Note for those challenged by the Russian language each element is followed by an English translation.

    Pretty special the first man in Space and an unusual useable period tribute.

    $50.00

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  • Mr Tambourine Man (EP 1965) Spanish Pressing with Special Cover – Les Byrds

    Mr Tambourine Man (EP 1965) Spanish Pressing with Special Cover – Les Byrds

    Or “El Hombre de la Pandereta” … first Spanish pressing of the Byrds no 1 hit interpretation of Bob Dylan’s classic song … same year as his 1965. Les Byrds first all up.

    45 rpm EP, including All I Really Want to Do. I Knew I’d Want You and Feel a Whole Lot Better. Very good condition.

    Bob Dylan gave his blessing to the recoding before it was released. Dylan’s version ran for over 5 minutes, but the Byrds decided on a version half that length for air play. It was effectively the first “Folk Rock” hit and in a sense created the genre. Using only the second verse and the chorus twice and an additional construction, starting off with a Bach inspired intro the twelve sting guitar effect is a winner. “You can dance to that” … quote Bob Dylan. The Byrds got Hall of Fame recognition … unusual for a cover … but a special one.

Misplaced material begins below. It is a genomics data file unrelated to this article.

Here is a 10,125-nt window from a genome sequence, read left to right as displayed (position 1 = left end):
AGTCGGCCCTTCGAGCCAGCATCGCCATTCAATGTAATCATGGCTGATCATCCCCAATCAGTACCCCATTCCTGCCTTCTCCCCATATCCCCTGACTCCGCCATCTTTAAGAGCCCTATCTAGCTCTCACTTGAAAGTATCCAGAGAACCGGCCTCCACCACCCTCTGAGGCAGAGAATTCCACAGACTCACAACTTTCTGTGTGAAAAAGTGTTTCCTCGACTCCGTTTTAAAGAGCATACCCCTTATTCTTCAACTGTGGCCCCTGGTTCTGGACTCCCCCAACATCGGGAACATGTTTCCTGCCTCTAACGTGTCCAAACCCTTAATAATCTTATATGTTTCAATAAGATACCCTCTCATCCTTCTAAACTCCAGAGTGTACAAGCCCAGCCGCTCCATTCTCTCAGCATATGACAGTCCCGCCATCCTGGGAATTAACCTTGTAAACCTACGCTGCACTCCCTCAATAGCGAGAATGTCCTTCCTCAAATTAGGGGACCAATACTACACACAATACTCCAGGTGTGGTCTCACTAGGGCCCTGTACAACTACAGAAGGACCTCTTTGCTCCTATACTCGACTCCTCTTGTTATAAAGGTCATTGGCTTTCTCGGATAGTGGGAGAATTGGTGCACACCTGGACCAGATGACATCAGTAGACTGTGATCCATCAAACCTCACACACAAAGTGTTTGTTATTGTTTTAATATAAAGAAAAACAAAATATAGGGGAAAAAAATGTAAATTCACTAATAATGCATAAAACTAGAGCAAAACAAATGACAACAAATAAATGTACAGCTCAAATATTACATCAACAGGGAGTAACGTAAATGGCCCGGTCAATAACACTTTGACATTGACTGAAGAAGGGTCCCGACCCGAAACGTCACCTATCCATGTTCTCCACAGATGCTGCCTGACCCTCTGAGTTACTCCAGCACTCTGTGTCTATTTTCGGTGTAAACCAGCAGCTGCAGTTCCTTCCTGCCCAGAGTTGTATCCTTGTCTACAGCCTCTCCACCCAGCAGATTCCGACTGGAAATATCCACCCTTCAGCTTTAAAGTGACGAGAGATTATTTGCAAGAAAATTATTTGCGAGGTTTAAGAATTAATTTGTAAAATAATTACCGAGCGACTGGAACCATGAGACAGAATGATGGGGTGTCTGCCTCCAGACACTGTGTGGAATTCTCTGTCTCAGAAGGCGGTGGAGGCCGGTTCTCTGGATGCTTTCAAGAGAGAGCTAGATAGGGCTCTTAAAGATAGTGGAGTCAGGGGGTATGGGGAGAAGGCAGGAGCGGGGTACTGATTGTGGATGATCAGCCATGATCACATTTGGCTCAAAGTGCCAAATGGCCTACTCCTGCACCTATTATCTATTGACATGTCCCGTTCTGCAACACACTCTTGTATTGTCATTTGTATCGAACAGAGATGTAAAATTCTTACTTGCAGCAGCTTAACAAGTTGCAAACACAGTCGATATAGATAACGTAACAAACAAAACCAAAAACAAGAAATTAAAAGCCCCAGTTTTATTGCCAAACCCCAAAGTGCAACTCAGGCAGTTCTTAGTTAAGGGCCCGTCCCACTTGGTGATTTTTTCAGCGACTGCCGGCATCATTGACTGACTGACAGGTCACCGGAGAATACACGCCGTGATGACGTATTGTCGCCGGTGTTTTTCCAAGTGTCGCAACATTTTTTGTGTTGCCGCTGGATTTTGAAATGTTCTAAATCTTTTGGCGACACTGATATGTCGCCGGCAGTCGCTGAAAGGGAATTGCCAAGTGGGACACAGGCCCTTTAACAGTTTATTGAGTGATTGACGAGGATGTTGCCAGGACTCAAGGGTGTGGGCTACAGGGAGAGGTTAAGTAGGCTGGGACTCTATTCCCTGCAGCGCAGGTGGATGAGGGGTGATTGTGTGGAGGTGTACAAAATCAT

Get out La Panderata tonight …

    $30.00

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  • Pat Corrigan – Four Bookplates Commissioned from Australian Artists [Backen, Chapman, Willibrant and Elenberg] – 1970′s

    Pat Corrigan – Four Bookplates Commissioned from Australian Artists [Backen, Chapman, Willibrant and Elenberg] – 1970′s

    Three original bookplates by three quite different artists, all produced circa 1970’s. All in excellent condition

    Earle Backen (1927-2005), books in cubic arrangement. In his time one of the mots respected painters in Sydney. His foundation field was printmaking. In 1954 he won a travelling scholarship and went to London and Paris. 13.5cm x 9.2cm.